Plans are underway for a series of events to honour the life of a Swinton soldier who was awarded the military’s highest honour for an amazing act of bravery during the First World War.
Lance corporal Thomas Jackson was known as the ‘Coldstream Guard Hero of the Canal Du Nord’ and later won the Victoria Cross for his heroic actions in France on the morning of September 27 1918.
Now, a century later community leaders in Swinton are hoping to arrange a series of commemorative events to coincide with the 100th year anniversary of his act of valour in September next year.
Swinton councillor and heritage enthusiast Ken Wyatt said: “Lance corporal Jackson’s act of bravery will be remembered forever and we are very proud to have a VC hero from Swinton.
“It is important that we remember the sacrifice made by people like lance corporal Jackson and millions of others.
“As we are right in the middle of centenary commemorations of the First World War we noticed that next year marks 100 years since his act of bravery so we thought this would be a good time to honour him.”
A citation, published in the London Gazette at the time, read: “For most conspicuous bravery and self sacrifice in the attack across the Canal du Nord, near Graincourt.
“Lance corporal Jackson was the first to volunteer to follow captain C.H. Frisby across the Canal du Nord in his rush against an enemy machine-gun post.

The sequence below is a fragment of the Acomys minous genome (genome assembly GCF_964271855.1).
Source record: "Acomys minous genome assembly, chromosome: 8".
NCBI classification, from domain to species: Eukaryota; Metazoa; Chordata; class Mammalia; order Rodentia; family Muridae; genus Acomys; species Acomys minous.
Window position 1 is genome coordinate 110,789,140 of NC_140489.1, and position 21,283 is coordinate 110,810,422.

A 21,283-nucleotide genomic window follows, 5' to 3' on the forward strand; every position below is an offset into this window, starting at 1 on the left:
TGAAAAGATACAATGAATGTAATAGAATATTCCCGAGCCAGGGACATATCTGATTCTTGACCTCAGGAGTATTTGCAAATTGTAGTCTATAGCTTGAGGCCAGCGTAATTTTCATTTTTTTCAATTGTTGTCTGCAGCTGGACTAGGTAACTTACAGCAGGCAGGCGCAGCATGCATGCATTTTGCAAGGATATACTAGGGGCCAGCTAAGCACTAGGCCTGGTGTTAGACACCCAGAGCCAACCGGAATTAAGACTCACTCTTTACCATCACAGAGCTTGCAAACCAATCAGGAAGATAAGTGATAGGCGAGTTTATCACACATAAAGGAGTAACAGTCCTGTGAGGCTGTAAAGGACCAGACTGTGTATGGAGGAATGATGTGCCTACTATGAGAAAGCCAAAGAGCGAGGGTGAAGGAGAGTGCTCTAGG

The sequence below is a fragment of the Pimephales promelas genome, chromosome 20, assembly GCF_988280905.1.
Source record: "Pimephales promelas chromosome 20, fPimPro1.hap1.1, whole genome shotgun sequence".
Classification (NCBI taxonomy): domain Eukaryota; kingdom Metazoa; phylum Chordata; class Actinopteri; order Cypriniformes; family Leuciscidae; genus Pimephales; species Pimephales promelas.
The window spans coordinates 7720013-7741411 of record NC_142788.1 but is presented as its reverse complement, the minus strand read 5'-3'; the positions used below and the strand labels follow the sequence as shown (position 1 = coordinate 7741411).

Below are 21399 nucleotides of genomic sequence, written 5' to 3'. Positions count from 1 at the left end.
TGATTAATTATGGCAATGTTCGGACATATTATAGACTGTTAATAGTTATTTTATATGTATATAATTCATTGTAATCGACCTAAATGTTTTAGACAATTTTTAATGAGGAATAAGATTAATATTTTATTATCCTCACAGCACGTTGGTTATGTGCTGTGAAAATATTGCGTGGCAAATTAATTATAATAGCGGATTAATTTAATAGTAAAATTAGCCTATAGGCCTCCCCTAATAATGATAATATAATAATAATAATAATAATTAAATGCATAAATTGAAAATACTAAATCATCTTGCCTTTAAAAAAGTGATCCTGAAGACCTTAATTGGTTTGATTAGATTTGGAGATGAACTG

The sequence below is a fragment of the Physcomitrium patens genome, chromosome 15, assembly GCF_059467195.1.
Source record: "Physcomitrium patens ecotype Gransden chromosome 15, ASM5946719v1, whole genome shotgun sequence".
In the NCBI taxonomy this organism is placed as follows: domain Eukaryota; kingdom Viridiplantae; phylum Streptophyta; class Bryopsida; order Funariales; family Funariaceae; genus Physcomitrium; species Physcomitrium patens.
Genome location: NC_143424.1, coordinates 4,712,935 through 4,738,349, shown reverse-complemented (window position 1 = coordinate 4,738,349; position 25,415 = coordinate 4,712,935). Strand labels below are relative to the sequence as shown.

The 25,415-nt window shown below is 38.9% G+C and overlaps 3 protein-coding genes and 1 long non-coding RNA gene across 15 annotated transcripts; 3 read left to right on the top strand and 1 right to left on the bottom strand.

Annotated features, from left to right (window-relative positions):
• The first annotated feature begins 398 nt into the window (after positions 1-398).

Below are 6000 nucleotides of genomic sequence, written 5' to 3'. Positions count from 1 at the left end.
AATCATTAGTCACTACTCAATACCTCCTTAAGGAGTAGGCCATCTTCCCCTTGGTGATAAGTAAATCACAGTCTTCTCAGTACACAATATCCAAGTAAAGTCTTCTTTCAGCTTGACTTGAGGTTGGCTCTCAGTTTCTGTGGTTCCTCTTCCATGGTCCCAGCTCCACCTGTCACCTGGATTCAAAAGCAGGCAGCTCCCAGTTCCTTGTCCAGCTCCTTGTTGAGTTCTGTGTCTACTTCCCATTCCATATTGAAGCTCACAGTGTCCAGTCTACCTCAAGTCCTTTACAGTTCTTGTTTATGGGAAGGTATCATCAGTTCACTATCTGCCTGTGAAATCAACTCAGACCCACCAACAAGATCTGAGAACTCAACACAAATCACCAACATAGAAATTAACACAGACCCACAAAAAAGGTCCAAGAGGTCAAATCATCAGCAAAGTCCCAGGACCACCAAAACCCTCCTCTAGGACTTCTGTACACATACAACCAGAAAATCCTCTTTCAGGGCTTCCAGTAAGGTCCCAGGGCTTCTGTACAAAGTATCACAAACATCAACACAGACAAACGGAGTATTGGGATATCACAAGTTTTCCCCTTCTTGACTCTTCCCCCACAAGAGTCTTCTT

“With two comrades he followed his officer across the canal, rushed the post, capturing two machine-guns, and so enabled the companies to advance.
“Later in the morning, lance corporal Jackson was the first to jump into a German trench which his platoon had to clear, and after doing further excellent work was unfortunately killed.
“Throughout the day this NCO showed the greatest valour and devotion to duty, and set an inspiring example to all.”
His grave is close to where he died at Sanders Keep Military Cemetery in Graincourt-les-Havrincourt.
Lance corporal Jackson’s VC medal is displayed at The Coldstream Guards Regimental Headquarters at Wellington Barracks in London.
A portrait of him hangs in Swinton Library.
Coun Wyatt said: “Before joining the war effort he worked as an engine cleaner at Mexborough loco depot.
“His portrait has been on public view in Swinton for decades so his face is well-known to people in the town.
“By hosting these commemoration events it helps to put some character to the image.”
A working group has been set up to co-ordinate the project and they had their first meeting at Swinton Library on Tuesday.
Coun Wyatt added: “I would like to see a parade through the town centre and then have an act of remembrance at the war memorial near St Margaret’s Church.
“If we can do it then I would like to have a week of events, including a musical performance in a venue locally the night before the parade.
“The band of the Coldstream Guards and Thurnscoe Male Voice Choir have already said they would like to be involved and we would also liaise with the Royal British Legion on the project.”
He added that they are also going to approach schools with a view to launching an educational project alongside the commemorations, such as a poetry competition.
The group has also registered for the Government’s ‘Commemorative VC Paving Stone’ project to site a paving stone bearing lance corporal Jackson’s name in the town centre.